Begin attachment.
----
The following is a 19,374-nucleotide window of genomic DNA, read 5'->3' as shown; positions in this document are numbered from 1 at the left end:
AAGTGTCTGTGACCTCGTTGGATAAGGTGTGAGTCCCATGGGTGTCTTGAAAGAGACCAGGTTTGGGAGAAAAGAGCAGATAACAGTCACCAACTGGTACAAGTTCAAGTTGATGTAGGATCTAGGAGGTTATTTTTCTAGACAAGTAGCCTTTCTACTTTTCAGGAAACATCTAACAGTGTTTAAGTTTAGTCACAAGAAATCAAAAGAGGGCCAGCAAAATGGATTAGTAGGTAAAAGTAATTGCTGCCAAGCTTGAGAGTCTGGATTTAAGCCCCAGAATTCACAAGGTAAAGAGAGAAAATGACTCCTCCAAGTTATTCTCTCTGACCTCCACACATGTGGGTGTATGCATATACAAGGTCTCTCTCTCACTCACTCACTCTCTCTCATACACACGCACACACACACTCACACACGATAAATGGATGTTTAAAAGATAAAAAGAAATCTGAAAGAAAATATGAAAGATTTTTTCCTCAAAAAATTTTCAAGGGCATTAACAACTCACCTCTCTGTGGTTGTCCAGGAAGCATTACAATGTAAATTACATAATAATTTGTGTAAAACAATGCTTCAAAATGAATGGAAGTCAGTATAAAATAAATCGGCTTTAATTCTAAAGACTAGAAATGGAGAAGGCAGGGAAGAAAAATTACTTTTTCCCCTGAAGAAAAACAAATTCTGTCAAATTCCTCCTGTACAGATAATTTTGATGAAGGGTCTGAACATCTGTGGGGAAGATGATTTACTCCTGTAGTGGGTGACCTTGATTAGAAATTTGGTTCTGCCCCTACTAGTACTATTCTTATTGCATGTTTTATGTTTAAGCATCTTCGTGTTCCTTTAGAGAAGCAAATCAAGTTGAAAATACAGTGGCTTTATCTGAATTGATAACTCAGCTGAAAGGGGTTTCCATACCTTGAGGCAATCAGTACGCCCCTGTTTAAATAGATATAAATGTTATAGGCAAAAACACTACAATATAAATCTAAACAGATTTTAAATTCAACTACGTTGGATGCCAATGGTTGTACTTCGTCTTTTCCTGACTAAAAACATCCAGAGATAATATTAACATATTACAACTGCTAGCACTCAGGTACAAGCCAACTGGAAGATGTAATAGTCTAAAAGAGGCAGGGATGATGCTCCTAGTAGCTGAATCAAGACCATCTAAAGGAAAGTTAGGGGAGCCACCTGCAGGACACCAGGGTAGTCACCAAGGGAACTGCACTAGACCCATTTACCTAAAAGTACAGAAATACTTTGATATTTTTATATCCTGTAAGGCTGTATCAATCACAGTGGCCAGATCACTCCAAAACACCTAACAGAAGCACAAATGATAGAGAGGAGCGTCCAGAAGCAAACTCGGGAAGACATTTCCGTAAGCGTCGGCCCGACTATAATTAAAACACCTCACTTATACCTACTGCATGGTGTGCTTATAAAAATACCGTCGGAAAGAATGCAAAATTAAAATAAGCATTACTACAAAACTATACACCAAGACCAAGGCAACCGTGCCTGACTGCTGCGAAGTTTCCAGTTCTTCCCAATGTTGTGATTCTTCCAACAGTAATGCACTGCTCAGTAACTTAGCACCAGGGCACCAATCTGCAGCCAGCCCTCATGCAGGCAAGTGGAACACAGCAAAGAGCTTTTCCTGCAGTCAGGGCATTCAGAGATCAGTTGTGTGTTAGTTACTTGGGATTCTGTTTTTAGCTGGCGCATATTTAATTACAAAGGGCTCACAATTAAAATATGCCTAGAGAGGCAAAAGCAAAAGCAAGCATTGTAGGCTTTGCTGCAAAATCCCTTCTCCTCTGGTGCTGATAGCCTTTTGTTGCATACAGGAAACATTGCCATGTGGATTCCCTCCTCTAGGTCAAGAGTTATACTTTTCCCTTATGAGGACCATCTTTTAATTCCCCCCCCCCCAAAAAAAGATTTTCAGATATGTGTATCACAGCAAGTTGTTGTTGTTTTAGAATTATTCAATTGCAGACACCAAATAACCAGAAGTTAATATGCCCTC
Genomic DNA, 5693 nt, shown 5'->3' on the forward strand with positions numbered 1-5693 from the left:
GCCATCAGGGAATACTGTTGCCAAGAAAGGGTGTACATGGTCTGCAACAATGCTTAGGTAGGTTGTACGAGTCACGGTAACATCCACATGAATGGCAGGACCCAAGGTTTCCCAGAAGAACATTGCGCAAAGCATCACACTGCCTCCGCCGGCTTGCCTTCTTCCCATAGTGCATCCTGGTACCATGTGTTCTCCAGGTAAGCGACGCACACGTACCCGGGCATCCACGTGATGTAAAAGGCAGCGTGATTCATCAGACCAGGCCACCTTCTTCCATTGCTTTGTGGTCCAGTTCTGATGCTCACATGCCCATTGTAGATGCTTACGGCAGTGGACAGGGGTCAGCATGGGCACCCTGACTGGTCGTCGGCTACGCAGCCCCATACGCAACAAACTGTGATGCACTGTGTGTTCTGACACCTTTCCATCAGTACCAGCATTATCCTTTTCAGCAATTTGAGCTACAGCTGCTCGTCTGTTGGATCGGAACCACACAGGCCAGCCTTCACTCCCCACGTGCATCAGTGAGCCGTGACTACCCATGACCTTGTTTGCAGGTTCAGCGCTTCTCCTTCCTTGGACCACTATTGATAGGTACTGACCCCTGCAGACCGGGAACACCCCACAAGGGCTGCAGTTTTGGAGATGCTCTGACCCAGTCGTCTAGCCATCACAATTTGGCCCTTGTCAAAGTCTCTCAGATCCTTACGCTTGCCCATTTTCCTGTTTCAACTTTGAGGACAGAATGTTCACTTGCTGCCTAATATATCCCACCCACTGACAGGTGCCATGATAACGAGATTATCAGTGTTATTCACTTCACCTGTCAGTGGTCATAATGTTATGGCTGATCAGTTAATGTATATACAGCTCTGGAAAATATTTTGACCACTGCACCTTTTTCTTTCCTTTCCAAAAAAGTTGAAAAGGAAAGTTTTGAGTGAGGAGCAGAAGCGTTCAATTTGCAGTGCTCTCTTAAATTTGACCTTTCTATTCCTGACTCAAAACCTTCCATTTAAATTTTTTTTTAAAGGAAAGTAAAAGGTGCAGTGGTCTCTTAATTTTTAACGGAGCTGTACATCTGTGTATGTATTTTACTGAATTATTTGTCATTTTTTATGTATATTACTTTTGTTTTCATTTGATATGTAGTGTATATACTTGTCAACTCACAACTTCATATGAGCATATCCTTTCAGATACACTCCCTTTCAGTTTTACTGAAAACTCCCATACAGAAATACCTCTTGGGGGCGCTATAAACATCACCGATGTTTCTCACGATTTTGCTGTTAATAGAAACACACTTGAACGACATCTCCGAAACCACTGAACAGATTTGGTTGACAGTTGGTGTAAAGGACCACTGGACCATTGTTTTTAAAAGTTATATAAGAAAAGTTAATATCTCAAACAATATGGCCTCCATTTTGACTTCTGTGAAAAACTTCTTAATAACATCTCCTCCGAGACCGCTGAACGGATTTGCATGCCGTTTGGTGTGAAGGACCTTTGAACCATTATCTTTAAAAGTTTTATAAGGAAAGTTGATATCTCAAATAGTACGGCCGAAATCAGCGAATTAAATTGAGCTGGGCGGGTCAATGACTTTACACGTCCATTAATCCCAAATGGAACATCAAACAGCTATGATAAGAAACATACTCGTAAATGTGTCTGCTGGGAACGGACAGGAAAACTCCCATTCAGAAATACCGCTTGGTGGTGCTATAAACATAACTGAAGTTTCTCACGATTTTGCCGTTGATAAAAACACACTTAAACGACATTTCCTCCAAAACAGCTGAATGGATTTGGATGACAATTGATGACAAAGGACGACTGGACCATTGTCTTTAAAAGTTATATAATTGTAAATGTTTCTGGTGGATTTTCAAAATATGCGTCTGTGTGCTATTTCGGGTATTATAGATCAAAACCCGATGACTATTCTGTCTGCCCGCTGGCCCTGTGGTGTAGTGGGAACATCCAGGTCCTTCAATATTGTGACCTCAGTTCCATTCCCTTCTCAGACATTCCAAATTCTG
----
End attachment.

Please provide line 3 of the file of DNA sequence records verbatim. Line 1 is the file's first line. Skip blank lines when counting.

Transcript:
Genomic DNA, 5693 nt, shown 5'->3' on the forward strand with positions numbered 1-5693 from the left: